Look, This is my friend!

by Renuka Rajiv and Gonzalo Ceballos

View Gonzalo Ceballos's Biography

Gonzalo Ceballos is a visual artist based in Melbourne. Fleeing the Pinochet dictatorship in Chile, Gonzalo arrived in Melbourne at the age of four.

View Renuka Rajiv's Biography

Renuka Rajiv is a visual artist based in Bengalore. Renuka relocated from Melbourne where she studied printmaking at the Victorian College of Arts.

Look, This is my friend! is a collaboration which experiments with the disruption and layering of sensibilities. Both Renuka's and Gonzalo's individual works are of a highly personal and dense nature. By allowing two subjective narratives to interact physically, and visually, the attempt is to create both a fragmented aesthetic, and possibly a fresh cohesion. In these pieces, they have made a work that remains personal but has developed an identity beyond one individual.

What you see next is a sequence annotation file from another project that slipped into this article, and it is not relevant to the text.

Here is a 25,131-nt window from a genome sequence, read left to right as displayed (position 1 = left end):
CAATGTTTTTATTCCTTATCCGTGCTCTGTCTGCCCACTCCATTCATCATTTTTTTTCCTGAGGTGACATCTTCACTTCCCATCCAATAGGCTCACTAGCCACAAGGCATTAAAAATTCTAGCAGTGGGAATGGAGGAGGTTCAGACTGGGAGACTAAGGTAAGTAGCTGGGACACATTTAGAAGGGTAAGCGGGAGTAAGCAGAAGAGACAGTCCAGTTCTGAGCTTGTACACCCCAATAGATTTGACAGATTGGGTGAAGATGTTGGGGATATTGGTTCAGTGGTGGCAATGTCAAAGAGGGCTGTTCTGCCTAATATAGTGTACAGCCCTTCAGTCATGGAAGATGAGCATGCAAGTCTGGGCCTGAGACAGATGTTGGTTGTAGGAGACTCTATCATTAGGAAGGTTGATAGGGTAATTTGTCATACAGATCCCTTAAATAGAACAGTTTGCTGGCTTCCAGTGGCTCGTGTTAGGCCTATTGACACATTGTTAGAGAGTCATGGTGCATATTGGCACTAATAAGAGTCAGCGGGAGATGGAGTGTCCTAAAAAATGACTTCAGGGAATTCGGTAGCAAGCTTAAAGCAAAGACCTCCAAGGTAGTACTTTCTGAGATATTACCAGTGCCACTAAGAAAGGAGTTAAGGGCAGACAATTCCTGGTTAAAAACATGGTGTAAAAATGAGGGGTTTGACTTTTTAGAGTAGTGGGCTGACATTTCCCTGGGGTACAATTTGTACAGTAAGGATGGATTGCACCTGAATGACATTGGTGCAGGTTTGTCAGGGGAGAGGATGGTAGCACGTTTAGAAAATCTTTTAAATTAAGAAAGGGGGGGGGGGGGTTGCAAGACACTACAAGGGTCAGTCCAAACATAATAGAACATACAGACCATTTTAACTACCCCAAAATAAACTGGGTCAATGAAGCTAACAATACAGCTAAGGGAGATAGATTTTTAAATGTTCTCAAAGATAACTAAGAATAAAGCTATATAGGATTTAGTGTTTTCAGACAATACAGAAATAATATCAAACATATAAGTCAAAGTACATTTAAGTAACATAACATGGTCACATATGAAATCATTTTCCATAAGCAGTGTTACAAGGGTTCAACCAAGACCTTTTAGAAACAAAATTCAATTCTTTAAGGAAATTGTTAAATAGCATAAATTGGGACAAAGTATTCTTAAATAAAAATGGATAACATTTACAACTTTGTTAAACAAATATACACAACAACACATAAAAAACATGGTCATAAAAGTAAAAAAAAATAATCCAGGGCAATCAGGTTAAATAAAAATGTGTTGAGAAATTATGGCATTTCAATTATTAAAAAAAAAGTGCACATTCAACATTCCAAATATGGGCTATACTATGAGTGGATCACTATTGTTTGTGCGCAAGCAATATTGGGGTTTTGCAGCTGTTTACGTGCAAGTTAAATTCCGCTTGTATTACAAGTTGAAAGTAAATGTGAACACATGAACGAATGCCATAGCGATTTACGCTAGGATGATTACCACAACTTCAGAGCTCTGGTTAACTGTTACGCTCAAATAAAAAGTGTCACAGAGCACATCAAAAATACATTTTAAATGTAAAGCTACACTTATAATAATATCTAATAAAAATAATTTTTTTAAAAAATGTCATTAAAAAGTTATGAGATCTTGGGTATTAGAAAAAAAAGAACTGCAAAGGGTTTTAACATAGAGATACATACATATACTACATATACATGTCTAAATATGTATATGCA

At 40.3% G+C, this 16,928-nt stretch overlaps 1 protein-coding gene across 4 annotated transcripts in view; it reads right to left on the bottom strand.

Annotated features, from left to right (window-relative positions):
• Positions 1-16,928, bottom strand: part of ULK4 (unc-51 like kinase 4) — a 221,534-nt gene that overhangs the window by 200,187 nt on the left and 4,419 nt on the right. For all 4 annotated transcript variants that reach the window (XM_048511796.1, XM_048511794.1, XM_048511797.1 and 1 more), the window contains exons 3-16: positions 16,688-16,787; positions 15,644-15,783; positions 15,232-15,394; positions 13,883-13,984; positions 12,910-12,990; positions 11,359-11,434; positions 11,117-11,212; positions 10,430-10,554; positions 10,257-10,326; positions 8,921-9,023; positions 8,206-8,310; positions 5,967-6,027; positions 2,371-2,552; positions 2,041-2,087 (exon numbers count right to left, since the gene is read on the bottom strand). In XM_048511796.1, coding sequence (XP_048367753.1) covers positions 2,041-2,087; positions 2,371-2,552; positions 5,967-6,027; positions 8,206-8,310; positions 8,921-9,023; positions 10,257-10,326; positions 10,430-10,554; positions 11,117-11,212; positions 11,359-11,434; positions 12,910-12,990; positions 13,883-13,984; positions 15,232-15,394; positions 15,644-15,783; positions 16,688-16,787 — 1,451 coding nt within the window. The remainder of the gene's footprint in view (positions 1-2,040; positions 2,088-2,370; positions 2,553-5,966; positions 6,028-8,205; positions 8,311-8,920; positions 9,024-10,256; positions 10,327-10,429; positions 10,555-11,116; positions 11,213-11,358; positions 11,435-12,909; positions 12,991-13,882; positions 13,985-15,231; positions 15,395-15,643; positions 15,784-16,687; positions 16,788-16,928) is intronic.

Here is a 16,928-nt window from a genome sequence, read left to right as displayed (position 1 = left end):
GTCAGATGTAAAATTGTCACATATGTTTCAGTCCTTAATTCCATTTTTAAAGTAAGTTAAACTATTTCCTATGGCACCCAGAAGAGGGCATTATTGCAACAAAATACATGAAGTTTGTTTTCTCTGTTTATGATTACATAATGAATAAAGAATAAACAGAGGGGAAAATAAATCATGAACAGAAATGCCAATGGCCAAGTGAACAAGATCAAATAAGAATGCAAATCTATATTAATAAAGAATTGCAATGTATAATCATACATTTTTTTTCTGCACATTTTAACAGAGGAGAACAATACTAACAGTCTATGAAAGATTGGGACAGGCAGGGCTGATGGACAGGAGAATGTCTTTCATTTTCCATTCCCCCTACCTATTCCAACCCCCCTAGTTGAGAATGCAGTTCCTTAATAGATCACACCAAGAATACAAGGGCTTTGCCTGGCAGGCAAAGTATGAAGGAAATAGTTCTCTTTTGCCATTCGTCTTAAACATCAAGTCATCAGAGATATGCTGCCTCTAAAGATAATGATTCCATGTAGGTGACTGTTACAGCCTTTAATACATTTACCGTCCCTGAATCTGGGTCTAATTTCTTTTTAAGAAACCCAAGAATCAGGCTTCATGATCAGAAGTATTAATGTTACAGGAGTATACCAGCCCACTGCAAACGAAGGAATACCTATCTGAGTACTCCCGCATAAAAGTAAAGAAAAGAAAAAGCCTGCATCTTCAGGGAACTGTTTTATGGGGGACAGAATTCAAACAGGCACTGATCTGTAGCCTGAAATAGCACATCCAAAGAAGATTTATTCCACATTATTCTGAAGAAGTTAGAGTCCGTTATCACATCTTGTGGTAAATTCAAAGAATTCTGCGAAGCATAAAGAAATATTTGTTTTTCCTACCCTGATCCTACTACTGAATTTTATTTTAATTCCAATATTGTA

The chosen media of Renuka and Gonzalo's research are visual art rather than verbal essay. It is still a pursuit and refinement of ideas, but one of a more skewed and ambiguous nature. Working in a non-­verbal realm allows them to prioritise feeling over thought. As art is a space that allows for vulnerability, it is liberated from having to sound convincing, or right. Since the process is largely intuitive, the artist’s intentions are mainly gestures. Over time, other patterns become apparent in the body of work. With this process, it is a 'felt' research where the output is clearer than the answers.

In the creation of Look, This is my friend!, Gonzalo provided the first stage of this collaboration by drawing the cut-outs with a texta. Renuka then took them home and added small cut-out ornaments to them. Gonzalo's cut-outs resembled some of his favourite artists as well as some of their common friends. Working with Gonzalo's templates, Renuka focussed on smaller embellishments on these cut-outs in order to provide each template with something connected to the drawn character's personality. Throughout the making of the artworks, they opted to use full and bright colours and to leave the additional layers of paper loosely stuck on the cut-outs.